Federal health officials on Tuesday urged Americans in areas of the country with the highest surges in COVID-19 infections to once again wear masks when they are in public, indoor settings — even if they are fully vaccinated against COVID-19.
As college campuses across Michigan are less than a month away from opening up to students for the fall semester, the state reports only 39.8% of residents 20 to 29 years old have been inoculated with at least one dose of the coronavirus vaccine. Those aged 16 to 19 have a slightly higher rate of 40.3%.
This week, just three states with lower vaccination rates — Florida, Texas and Missouri — accounted for 40% of all cases nationwide. One in five cases occurred in Florida alone.
Columnist Trish Zornio writes, “If we don’t act now, masks could become a long-term fashion accessory. In the past 14 days, the United States has seen tremendous growth in COVID-19 cases again. This has included a 36% increase in hospitalizations and a 26% increase in deaths. With the more transmissible delta variant, infection rates are likely to keep rising quickly. As expected, over 99% of deaths and 97% of hospitalizations were in unvaccinated people. If you’re vaccinated, it doesn’t affect you then, right? Wrong.”
The Michigan Department of Health and Human Services (DHHS) reported Tuesday that a total of 898,626 Michiganders have tested positive for COVID-19 and 19,862 have died from the virus — an additional 1,028 cases and 14 deaths since Friday.
The Delta variant is a mutant strain of the SARS-CoV-2 virus. Early estimates suggest the new strain may be 35% to 60% more transmissible than the alpha variant, another mutated strain that was already 43% to 90% more transmissible than the original.
While the Michigan Department of Corrections encourages its employees to get vaccinated, staff are not required to be vaccinated, nor are they required to tell their employer if they have. Specifically, just 1,300 DOC staffers out of nearly 12,000 are known by the state to be vaccinated, despite being eligible for the vaccine since late December.
After months of working from home, employees at Glen Oaks Community College will return to the office. Glen Oaks President Dr. David H. Devier announced the plans in an email to employees Tuesday.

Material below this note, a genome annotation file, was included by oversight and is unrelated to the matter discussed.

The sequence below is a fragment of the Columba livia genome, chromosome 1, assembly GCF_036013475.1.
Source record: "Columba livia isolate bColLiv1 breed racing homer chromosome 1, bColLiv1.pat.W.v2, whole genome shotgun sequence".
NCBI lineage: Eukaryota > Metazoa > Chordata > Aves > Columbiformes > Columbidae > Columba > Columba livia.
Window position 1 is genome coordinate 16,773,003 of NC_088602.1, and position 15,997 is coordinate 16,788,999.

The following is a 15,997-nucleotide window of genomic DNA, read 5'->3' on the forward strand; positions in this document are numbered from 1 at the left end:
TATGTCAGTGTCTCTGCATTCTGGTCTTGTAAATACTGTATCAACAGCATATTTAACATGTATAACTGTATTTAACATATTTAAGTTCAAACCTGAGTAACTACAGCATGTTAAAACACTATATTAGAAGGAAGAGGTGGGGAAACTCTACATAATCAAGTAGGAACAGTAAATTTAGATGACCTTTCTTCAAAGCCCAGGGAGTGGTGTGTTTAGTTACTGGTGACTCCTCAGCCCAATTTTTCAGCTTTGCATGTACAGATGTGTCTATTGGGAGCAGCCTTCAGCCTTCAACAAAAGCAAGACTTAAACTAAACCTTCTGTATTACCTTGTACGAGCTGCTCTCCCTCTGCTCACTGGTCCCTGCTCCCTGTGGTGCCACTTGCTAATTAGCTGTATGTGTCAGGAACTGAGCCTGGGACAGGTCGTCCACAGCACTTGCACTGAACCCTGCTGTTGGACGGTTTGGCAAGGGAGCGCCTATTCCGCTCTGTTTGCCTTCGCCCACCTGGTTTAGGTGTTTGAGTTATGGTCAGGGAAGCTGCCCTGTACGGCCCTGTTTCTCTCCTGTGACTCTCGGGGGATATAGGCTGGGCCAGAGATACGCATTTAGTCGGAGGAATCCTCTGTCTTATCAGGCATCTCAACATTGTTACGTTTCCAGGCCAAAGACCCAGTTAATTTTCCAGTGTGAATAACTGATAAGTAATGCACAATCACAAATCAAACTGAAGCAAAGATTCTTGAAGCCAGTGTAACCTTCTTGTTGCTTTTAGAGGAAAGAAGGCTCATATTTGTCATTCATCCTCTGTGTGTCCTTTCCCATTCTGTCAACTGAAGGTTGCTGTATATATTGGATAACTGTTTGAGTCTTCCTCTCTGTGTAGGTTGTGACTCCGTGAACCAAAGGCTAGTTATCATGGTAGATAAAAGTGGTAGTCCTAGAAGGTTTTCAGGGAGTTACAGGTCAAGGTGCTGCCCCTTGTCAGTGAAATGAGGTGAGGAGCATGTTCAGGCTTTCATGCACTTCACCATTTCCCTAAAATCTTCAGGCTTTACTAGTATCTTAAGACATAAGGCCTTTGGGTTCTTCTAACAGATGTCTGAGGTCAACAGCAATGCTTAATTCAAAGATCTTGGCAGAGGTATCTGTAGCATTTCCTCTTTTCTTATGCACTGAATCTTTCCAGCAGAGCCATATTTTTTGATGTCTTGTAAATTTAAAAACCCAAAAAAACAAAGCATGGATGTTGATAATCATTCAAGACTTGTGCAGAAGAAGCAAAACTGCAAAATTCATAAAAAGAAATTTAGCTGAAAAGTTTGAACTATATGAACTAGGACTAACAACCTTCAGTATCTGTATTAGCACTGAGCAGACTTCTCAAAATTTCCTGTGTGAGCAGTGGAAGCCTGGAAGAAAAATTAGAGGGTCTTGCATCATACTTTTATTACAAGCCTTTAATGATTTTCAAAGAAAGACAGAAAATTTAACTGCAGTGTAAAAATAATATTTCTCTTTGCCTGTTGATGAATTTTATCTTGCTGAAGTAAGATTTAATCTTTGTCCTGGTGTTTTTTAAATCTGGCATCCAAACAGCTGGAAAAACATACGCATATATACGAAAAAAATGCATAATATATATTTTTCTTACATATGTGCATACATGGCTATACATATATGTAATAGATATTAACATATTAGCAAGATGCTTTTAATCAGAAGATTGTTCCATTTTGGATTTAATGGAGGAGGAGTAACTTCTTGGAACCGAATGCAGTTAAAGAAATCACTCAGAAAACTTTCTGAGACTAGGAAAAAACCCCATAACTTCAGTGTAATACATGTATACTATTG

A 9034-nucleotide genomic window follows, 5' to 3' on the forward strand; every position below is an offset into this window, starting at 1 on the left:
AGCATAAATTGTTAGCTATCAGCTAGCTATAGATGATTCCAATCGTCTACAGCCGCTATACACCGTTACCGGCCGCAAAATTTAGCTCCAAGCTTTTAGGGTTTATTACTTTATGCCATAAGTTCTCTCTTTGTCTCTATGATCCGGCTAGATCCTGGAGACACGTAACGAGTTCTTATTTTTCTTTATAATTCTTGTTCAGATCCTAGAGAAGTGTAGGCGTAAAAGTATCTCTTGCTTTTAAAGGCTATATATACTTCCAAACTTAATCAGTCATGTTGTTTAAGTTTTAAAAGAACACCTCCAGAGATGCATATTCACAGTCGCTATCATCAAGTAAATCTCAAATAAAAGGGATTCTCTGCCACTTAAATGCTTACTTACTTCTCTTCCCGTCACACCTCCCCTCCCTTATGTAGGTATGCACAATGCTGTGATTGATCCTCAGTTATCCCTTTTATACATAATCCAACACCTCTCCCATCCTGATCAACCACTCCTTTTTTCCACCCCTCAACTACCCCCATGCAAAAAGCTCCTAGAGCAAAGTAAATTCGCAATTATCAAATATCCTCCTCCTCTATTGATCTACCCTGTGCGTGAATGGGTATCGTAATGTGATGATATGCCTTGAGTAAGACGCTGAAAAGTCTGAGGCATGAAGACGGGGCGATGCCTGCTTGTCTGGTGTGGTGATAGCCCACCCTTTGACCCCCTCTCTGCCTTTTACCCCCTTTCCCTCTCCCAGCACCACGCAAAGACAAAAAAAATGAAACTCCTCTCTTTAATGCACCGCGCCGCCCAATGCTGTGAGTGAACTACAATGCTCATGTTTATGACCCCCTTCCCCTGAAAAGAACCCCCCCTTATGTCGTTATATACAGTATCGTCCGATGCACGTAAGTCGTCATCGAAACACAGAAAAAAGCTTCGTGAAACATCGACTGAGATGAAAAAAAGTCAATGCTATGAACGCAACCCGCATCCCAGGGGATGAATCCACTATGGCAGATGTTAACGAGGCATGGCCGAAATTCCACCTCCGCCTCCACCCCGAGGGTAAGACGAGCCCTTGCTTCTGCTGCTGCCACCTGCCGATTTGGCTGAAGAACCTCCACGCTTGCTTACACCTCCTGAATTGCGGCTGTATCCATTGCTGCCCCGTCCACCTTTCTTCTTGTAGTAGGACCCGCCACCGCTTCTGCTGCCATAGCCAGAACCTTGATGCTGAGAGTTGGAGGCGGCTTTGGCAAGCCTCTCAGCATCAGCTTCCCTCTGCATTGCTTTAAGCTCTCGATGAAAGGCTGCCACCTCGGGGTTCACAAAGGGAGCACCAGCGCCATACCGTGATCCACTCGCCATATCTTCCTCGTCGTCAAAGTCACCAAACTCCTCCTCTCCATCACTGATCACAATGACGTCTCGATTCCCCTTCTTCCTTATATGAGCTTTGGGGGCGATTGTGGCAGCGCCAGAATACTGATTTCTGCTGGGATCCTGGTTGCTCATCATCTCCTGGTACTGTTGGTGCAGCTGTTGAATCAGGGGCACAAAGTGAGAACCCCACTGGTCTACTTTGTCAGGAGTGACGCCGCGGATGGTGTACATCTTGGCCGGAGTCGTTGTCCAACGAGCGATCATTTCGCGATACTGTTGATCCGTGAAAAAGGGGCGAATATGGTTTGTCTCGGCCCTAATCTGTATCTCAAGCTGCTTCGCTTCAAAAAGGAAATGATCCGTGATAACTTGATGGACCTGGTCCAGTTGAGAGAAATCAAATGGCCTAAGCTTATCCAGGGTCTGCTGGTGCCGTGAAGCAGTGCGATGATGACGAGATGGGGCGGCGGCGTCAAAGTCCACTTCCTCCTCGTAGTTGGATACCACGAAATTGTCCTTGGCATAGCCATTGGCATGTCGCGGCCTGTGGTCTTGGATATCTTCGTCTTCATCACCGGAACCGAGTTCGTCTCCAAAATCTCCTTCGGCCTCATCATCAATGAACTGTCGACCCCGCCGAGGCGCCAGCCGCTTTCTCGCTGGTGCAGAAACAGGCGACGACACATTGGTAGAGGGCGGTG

Michigan Advance’s Susan J. Demas writes, “At this point, after we’ve watched so much senseless death and the explicit right-wing tactic of turning public health into a gun-toting culture war, it’s OK for those who have tried to be good citizens to be angry.”
Todd A. Heywood writes, “Despite all the hoopla and PR, one group of Americans continues to get a confusing message about when and whether to take the vaccine: the immunocompromised community. But federal guidance on vaccination for this group is complicated. The U.S. Centers for Disease Control and Prevention (CDC) website recommends vaccination, but then refers individuals to their primary care doctors to discuss their specific case. Why?”
Anna Gustafson writes, “But it is that absence that has been so vital this year; it is that emptiness that has paved the way for life. Do not mistake this silence for a lack of numbers: Those of us who have followed the COVID-19 health orders coming from Gov. Gretchen Whitmer and the Michigan Department of Health and Human Services (DHHS) fill our state. And, now, after more than a year of listening to the scientists, wearing our masks and social distancing, life is moving towards something almost jarringly familiar, towards something that is beginning to remind us of the lives we were living some 14 months ago.”
The University of Michigan health system is joining a growing number of major medical institutions opening clinics specifically aimed at treating and studying patients with lingering, serious symptoms from a brush with COVID-19. That could be as many as 10% of people who caught the coronavirus, one of the nation’s chief doctors recently testified.
The Michigan Department of Health and Human Services (DHHS) reported Monday that a total of 849,420 Michiganders have tested positive for COVID-19 and 17,771 have died from the virus — an additional 5,035 cases and 29 deaths since Saturday.
While the pandemic continues to worsen here in Michigan, Gov. Gretchen Whitmer on Wednesday urged Michiganders who contract COVID-19 and have pre-existing conditions to consider an antibody treatment.
The Michigan Department of Health and Human Services (DHHS) reported Wednesday that a total of 764,519 Michiganders have tested positive for COVID-19 and 16,619 have died from the virus — an additional 7,955 cases and 33 deaths since Tuesday.
As Michigan leads the nation in the number of cases and the highest rates of hospitalizations for COVID-19, the head of the Centers of Disease Control and Prevention (CDC) is recommending new health restrictions.
The U.S. Department of Education (USED) on Tuesday denied Michigan’s request to waive the federal requirement to administer the state’s standardized tests during the pandemic.
Despite Michigan’s COVID case rate, mortality rate and hospitalizations increasing in every region of the state, state health officials remain hesitant to say whether business closures or stricter restrictions are on the horizon.